This sprawling sense of chaos and complaint seems to attach itself to any contact with Mrs Alderman. I’d been sent in to conduct the initial assessment, which is essentially a fact-finding mission, to see how she is and what she needs from us. We’d had a frank conversation about emergency care support, what she could and couldn’t do for herself. She’d agreed that one care call in the morning might be helpful to get her washed and dressed; everything else – taking her medication, putting a ready meal in the microwave – she could do for herself. She could get out the chair by herself and take her four-wheeled walker out of the flat, down the corridor and back, so she was by no means immobile. And it was important to take regular exercise, however limited.

What happens next is that Mrs Alderman is on the phone that evening complaining that the carers hadn’t shown up, that the morning carer had done nothing but stand in front of a photograph of a dog she used to own called Rusty saying how nice ginger dogs were, for fack’s sake, and then pulled off her support stockings and took them down to the laundry room.

‘They’re in the dryer,’ she says.
‘Who put them in the dryer for you?’
‘How the fack would I know?’
‘Can’t Joey fetch them up?’
‘Why should he? He’s seventeen! And anyway, even if he did he can’t put them on for me, can he? And I can’t. Not with my back. I thought you were supposed to be facking helping…’

The carer isn’t around to ask about any of this. My suspicion is that Mrs Alderman removed her own stockings and took them to the laundry room herself, but the Coordinator is worried.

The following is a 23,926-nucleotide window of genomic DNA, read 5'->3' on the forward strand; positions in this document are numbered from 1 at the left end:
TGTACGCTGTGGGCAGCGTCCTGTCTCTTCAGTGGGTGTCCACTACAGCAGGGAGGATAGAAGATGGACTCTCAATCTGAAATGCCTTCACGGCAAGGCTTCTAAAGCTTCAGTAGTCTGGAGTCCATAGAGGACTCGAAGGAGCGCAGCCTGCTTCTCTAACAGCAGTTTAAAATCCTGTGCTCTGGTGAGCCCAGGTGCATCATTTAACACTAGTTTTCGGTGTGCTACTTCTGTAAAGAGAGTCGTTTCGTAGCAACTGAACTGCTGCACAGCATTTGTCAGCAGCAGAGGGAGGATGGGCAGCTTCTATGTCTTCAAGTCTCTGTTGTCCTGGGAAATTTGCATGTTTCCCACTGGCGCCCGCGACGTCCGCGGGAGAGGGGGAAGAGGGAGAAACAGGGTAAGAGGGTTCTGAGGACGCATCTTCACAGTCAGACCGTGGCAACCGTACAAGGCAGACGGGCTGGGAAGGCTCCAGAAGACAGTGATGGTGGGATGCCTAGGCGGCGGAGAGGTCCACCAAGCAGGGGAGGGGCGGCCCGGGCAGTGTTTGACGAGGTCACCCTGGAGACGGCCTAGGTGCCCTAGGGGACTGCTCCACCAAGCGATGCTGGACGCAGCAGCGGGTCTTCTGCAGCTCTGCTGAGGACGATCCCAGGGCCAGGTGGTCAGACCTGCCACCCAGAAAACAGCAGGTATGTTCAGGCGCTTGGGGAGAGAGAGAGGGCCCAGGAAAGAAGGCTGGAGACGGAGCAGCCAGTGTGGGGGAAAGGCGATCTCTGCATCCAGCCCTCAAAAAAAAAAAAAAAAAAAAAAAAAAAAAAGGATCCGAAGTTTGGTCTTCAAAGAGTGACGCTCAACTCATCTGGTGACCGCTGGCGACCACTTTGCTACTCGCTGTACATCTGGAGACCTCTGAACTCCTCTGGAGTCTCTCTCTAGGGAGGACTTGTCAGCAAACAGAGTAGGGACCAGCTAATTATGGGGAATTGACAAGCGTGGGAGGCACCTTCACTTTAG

‘It might be easiest if you just go there tonight and sort her out,’ she says. ‘And try to clarify the situation whilst you’re there.’

* * *

There’s just one person in the laundry room, an ancient woman bent over a broken plastic trug, busy shovelling the contents into a machine. She looks up when I come in, supporting herself on one arm so precariously she looks in imminent danger of pitching head-first into the washing machine.
‘Hello,’ I say. ‘I’m Jim, from the community health team at the hospital. I’ve just come to pick up Mrs Alderman’s washing and take it up to her. I think she left it in the dryer.’
The woman straightens.
‘Oh! She’s got you running around now, has she?’
I smile and shrug.
‘That’s her lot, there,’ she says, nodding at another plastic trug, piled up with dressing gowns and throws and things and two blue support stockings artfully draped on top.
‘She puts too much in’ says the woman, tightening the scarf round her head, then leaning back in to her load.

* * *

When I knock and struggle through into Mrs Alderman’s flat, the TV is on full volume. She’s watching a film – marines fighting alien invaders or something. A helicopter gets blown to bits and there’s a close up of Aaron Eckhart looking worried.
‘Put it down there,’ shouts Mrs Alderman to me, as if we were under fire, too, pointing the remote at an undifferentiated heap of crap in the middle of the room.